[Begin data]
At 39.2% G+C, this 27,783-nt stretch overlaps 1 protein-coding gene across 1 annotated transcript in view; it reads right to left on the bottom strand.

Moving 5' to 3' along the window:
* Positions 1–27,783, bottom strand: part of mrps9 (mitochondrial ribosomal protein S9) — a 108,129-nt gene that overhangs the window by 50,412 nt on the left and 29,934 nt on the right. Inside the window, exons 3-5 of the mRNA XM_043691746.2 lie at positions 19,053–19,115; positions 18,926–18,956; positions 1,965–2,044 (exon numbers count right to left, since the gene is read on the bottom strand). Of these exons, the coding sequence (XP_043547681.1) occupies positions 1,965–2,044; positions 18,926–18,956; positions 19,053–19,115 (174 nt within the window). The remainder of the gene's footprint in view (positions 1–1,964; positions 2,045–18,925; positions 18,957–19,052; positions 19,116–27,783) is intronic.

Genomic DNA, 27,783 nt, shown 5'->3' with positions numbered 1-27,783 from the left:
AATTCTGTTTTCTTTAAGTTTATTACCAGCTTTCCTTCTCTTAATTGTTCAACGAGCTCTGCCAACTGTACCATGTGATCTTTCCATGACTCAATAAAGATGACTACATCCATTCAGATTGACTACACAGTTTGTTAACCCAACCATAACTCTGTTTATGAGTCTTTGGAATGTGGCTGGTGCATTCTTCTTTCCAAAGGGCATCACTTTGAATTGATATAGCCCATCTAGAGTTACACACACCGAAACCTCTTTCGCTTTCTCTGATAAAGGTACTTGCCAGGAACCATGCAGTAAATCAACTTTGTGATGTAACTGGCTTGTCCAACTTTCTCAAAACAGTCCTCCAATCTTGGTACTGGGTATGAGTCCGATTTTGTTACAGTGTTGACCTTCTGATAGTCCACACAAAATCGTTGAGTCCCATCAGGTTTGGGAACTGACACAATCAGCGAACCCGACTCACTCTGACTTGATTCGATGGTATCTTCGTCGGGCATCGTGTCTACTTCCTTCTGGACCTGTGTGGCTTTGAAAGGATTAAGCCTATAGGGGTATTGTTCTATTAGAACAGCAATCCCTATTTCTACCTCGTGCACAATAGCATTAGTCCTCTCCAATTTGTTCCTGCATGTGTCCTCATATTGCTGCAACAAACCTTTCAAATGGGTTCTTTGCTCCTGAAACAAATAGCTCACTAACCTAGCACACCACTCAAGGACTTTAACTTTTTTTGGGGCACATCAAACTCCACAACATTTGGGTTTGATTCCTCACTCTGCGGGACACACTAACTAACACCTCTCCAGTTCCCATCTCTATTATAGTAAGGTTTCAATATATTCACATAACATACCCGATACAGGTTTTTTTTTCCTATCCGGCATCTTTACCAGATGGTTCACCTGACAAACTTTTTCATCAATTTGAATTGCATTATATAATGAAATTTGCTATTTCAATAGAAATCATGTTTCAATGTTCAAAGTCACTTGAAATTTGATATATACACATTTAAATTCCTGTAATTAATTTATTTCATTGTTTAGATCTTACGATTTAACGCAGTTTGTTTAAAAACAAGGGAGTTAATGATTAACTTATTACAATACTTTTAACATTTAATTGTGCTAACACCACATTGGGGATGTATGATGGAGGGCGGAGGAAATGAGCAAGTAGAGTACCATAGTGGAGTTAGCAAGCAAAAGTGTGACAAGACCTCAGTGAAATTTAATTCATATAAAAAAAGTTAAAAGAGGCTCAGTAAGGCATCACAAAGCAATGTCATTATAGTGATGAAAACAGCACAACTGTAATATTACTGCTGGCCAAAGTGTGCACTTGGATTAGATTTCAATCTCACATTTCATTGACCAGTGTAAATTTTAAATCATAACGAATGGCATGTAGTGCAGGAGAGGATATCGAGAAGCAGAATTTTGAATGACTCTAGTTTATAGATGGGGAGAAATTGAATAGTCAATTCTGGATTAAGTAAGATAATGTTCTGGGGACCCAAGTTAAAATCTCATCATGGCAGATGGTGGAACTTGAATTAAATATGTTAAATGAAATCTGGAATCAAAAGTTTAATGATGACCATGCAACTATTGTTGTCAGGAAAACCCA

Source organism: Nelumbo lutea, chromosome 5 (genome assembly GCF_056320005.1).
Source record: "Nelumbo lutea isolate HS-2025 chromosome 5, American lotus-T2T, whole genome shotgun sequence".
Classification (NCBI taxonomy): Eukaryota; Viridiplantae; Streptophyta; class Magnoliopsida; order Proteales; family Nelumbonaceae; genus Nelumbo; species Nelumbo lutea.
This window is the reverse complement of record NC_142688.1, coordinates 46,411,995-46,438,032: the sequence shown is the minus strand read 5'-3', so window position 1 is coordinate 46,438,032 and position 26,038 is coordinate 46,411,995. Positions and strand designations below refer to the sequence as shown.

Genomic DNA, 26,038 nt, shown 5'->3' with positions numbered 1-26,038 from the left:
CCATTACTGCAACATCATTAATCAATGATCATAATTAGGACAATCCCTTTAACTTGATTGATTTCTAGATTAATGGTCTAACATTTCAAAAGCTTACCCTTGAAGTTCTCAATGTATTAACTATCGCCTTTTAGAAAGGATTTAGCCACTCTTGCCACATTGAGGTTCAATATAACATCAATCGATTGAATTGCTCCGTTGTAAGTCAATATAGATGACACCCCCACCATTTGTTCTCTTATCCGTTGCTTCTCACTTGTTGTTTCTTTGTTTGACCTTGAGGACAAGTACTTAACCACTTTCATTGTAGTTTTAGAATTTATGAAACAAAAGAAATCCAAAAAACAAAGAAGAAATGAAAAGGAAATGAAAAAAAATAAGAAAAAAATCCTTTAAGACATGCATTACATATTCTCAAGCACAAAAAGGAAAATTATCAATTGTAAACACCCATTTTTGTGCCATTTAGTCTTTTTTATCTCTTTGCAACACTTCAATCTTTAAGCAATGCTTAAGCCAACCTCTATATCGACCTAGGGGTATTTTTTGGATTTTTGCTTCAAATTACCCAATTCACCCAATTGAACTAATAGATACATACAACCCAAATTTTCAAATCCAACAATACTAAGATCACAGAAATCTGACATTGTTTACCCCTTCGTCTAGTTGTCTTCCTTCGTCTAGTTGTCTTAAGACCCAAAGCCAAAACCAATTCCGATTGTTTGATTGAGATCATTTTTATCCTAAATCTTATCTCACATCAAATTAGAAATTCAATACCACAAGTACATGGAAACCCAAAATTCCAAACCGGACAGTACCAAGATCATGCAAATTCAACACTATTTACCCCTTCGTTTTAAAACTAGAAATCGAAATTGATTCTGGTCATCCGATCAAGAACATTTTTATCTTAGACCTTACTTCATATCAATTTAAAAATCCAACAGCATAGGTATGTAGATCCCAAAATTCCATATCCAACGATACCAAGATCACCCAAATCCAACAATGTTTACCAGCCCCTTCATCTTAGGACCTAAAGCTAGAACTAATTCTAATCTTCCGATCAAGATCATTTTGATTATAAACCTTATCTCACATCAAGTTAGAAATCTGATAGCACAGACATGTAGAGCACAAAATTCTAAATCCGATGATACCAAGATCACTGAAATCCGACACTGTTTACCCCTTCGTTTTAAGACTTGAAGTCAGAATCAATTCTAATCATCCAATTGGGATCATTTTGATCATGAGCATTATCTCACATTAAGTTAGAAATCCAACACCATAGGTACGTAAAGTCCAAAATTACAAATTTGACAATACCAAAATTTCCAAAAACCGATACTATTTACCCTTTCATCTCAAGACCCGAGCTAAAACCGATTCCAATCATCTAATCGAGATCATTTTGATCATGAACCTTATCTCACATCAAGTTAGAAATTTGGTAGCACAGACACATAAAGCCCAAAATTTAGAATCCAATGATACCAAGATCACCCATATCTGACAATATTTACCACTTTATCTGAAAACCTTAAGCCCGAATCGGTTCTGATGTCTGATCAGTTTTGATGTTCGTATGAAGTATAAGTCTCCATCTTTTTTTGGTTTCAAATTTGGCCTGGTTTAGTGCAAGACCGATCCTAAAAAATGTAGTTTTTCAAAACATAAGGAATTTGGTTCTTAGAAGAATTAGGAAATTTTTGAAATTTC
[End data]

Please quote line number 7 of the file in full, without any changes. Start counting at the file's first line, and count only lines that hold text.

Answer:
Source record: "Nelumbo lutea isolate HS-2025 chromosome 5, American lotus-T2T, whole genome shotgun sequence".